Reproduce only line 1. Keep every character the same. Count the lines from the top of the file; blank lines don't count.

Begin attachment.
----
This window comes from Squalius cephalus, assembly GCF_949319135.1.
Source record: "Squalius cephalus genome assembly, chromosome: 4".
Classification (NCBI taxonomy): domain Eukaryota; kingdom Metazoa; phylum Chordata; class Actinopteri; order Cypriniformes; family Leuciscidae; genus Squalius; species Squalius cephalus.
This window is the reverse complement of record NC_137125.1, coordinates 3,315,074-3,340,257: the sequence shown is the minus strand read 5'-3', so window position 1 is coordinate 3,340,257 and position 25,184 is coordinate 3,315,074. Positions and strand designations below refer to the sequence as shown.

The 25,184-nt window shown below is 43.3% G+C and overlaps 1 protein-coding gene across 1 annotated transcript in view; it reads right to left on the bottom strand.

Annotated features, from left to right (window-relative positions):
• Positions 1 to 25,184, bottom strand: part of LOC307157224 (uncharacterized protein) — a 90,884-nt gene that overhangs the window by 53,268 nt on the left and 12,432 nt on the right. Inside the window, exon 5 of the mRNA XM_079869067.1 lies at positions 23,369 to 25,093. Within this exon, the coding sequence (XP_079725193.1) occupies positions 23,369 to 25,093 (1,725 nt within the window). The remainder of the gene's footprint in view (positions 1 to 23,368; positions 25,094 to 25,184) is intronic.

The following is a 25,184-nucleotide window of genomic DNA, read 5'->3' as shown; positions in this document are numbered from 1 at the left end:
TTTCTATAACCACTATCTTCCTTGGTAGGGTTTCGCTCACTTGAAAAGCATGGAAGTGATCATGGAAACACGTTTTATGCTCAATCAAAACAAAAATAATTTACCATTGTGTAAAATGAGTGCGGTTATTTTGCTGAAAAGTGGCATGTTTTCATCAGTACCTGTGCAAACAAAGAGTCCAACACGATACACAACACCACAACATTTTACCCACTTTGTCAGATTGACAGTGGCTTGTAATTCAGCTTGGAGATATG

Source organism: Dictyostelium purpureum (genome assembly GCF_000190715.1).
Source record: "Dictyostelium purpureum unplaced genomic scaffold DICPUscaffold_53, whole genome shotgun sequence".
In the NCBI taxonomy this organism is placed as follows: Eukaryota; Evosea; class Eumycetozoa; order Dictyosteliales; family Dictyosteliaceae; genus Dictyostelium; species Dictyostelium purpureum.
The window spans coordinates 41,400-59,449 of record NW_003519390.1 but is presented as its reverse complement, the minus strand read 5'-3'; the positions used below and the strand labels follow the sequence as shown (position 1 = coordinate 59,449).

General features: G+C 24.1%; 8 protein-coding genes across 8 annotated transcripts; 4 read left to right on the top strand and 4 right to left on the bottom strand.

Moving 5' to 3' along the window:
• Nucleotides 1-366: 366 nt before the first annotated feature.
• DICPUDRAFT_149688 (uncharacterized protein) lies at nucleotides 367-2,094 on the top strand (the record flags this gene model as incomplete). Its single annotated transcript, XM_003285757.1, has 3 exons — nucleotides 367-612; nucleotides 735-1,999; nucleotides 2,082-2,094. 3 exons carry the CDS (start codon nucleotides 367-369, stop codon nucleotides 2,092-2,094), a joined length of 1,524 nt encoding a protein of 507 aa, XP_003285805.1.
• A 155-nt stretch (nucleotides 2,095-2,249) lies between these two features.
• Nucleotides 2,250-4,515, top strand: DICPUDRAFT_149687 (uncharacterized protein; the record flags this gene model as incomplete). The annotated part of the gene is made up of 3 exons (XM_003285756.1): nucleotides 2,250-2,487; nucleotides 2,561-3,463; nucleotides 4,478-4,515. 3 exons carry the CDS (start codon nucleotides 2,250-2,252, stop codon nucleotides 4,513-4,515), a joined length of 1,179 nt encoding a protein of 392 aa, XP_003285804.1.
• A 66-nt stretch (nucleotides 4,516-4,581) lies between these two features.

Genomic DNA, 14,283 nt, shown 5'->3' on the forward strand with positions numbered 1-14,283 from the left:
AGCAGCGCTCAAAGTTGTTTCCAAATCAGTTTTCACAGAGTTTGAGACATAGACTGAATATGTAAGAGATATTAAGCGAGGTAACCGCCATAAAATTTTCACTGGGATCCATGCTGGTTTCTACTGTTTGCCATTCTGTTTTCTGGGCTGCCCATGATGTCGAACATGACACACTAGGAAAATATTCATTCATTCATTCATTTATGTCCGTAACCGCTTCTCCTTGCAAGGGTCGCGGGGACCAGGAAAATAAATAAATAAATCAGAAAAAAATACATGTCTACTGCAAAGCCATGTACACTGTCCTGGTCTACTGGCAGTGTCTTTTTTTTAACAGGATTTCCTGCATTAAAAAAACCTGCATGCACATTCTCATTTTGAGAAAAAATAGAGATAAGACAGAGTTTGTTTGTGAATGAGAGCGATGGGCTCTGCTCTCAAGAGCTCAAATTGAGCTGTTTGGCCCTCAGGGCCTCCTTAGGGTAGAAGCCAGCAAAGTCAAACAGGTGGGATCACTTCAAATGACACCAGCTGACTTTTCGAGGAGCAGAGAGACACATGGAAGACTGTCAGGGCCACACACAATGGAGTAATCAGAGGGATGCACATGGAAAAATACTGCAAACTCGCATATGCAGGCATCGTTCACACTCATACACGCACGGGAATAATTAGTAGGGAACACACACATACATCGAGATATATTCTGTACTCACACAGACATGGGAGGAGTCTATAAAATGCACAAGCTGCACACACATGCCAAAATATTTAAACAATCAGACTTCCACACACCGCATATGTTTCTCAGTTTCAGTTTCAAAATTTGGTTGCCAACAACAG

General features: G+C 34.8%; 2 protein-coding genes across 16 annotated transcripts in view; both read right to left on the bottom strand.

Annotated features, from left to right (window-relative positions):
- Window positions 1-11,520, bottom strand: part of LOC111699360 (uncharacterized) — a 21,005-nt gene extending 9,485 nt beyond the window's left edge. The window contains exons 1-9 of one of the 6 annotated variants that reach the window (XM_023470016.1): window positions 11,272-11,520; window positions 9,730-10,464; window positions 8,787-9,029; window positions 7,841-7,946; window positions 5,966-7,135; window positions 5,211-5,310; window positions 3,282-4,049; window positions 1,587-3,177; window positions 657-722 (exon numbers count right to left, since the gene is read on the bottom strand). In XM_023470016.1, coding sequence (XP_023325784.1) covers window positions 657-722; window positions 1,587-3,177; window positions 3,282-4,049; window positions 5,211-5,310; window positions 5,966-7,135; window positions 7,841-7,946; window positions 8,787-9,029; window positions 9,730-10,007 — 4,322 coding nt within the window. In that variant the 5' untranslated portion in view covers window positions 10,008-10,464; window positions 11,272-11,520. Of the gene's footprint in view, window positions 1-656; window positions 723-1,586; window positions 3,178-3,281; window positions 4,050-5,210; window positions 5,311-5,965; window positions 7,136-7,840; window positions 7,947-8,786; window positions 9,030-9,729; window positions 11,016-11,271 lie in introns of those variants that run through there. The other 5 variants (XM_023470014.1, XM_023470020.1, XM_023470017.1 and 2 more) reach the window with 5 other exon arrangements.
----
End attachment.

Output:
This window comes from Squalius cephalus, assembly GCF_949319135.1.